Thomas Johnson

I saw a statement the other day that a debating society in Syracuse has been disscussing the question “how much quicker can a land-lady’s daughter find out if her mother’s new lodger is married or single, than a colored barber can learn the name of a new patron.” I am satisfied to leave this momentous question with the Syracusans for decision, but I beg to offer a remark or two which will show in an indirect way that I am in favor of the barber as against the landlady’s daughter, confessing, however, that I know very little about the latter’s methods or fertility of device in gaining information.

Some years ago, when a resident of an eastern city, where the colored barber is the rule instead of the exception, as in New York, where the German tonsor seems to have things pretty much his own way, I had many old experiences, the history of one of which will give a sufficient idea of the many. I was a very young man in those days, and my beard existed chiefly in my imagination. However, I sought my barber with a great degree of punctuality, and paid out more money for razors, shaving cups, soap, etc., than I think of doing now that I have more hair on my face than is comfortable or consistent with a clean appearance. But I believe it is a rule that an interest in shaving implements, particularly in gaudy cups, bay rum and the like, obtains in inverse order to our need for them, and that the young spring—may I not say spring of green—who had a private cup, a bottle of bay rum, a puff box, and a razor at half the principal shops in town at eighteen, generally ends by shaving around promiscuously in any cup that is handy, at thirty. How does your own experience compare with mine?

During that period of adolescence it was one of my greatest grievances, being naturally sensitive, and always feeling when I visited the shrine of lather and palaver as if I had about as much need for a barber’s services as a cow has for a side-pocket, that I could not pass incognito. I transferred my patronage from one side of the town to the other with what would have been charming fickleness in a young lady, did that quintessence incarnate of all that is lovable avail herself of the offices of the tonsorial artist—and truth to tell she might do so and not be less rational than many of the youths who sit and wait a half hour for some particular barber in whom they have especial faith to “get around” to them and struggle with their incipient beards. What troubled me was that by the time I made two visits to the same shop I was greeted, despite my reticence, by name, and the man and brother would immediately inquire, “How am de business down dar to de telegruf orfis,” and make me so conspicuous that I sighed to take him kindly by the hand to some retired spot and kick the stuffing out of him. Of course, my cognomen boldly appearing on the cup was the means of my ebony friends’ easy access to my name. But I could never divine, unless colored barbers learn the uses of the city directory from figuring out gigs and saddles on the fly leaves, how they get one’s occupation down so fine in so short a time.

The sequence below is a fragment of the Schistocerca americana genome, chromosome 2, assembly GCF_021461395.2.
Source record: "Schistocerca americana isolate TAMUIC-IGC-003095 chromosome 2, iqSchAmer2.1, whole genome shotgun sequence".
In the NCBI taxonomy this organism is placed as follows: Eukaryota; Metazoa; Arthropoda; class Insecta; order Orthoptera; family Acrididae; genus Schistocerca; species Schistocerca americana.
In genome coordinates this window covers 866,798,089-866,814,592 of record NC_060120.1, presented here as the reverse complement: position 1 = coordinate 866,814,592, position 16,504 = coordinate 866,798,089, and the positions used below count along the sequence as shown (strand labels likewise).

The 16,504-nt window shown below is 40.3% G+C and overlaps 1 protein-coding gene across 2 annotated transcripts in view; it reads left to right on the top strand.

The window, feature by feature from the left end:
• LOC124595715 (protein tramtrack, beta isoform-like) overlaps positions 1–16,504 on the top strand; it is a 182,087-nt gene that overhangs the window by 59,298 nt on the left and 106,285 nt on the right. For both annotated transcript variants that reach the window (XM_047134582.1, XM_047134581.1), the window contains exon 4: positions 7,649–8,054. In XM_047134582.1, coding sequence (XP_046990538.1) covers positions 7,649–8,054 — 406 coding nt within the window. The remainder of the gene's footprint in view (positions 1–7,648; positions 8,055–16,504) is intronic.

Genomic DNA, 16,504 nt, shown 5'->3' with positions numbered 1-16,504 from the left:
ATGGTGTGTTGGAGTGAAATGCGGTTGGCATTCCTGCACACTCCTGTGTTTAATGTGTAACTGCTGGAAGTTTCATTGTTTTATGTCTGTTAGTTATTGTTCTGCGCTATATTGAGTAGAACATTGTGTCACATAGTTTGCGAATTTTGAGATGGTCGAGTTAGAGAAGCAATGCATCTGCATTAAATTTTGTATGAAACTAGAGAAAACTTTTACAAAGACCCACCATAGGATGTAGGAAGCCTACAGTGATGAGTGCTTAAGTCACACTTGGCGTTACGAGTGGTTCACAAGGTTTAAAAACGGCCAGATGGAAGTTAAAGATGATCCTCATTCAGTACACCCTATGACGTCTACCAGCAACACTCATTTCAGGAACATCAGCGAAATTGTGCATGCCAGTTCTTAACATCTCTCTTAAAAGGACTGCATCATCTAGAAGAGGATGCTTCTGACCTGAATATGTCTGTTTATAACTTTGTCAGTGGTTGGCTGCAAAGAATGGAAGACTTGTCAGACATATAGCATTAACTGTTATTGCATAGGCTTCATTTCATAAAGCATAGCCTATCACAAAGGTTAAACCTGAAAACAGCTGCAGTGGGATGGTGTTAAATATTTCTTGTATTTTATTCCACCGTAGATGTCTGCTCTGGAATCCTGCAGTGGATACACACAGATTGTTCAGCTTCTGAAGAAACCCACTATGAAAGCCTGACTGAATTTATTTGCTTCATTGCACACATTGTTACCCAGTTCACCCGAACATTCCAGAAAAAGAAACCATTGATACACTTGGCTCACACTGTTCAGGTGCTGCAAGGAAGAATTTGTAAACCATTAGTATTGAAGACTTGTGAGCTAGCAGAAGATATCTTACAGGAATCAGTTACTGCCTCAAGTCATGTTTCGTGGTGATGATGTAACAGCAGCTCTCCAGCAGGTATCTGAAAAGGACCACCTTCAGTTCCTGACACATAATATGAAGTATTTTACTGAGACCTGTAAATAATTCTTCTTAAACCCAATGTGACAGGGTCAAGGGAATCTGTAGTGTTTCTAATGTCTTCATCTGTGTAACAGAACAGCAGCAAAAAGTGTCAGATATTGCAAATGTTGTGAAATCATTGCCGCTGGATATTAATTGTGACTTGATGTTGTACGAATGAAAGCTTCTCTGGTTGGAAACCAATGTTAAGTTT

After I had shifted about a good deal, an idea struck me: I would get one more new cup, have some nonsensical thing painted on it, try a new shop, and see if I couldn’t obtain a little rest from the uncomfortable notoriety I had thus far gained wherever I had appeared. Plantation bitters were all the rage at that time, and the seductive “S. T. 1860 X.” was painted on all the dead walls, board fences, shelving rocks, and bill-boards in New England. In an evil moment I selected that as my future “sig,” and had it inscribed on a china shaving mug that was altogether too gorgeous for me to half describe at this remote day. I took the cup to the newly-selected saloon, a rather natty place on a suburban, though fruitful, street for hair dressers—Orange Street, in fact—and Saturday evening I put on a sub for an hour and sneaked up there. The shop was full, as is usual on the night preceding the peaceful New England Sabbath, when the click of the scissors and the jingle of the razor on the hone are hushed in the land. Among the many congregated were several personal friends who nodded “good evening,” and I sat down in a retired nook to wait my turn.

I finally fell into the hands of one Thomas Johnson, Esq; a negro whose make-up exceeded in point of gaudy exquisiteness anything that I have ever seen on the minstrel or any other stage. Tom was a great dandy, one of your swell chaps in dove-colored pantaloons, red satin vest and purple velvet coat, the latter adorned with bugle trimming, who fancied he was not only the apple of every dusky maiden’s eye who beheld him, but the bright particular star worshiped by all the white women who had once looked upon his wondrous mold of figure and sublime luxuriousness of “get up.” He was original, too, and when he spoke people always listened, for they were sure to hear something instructive. He

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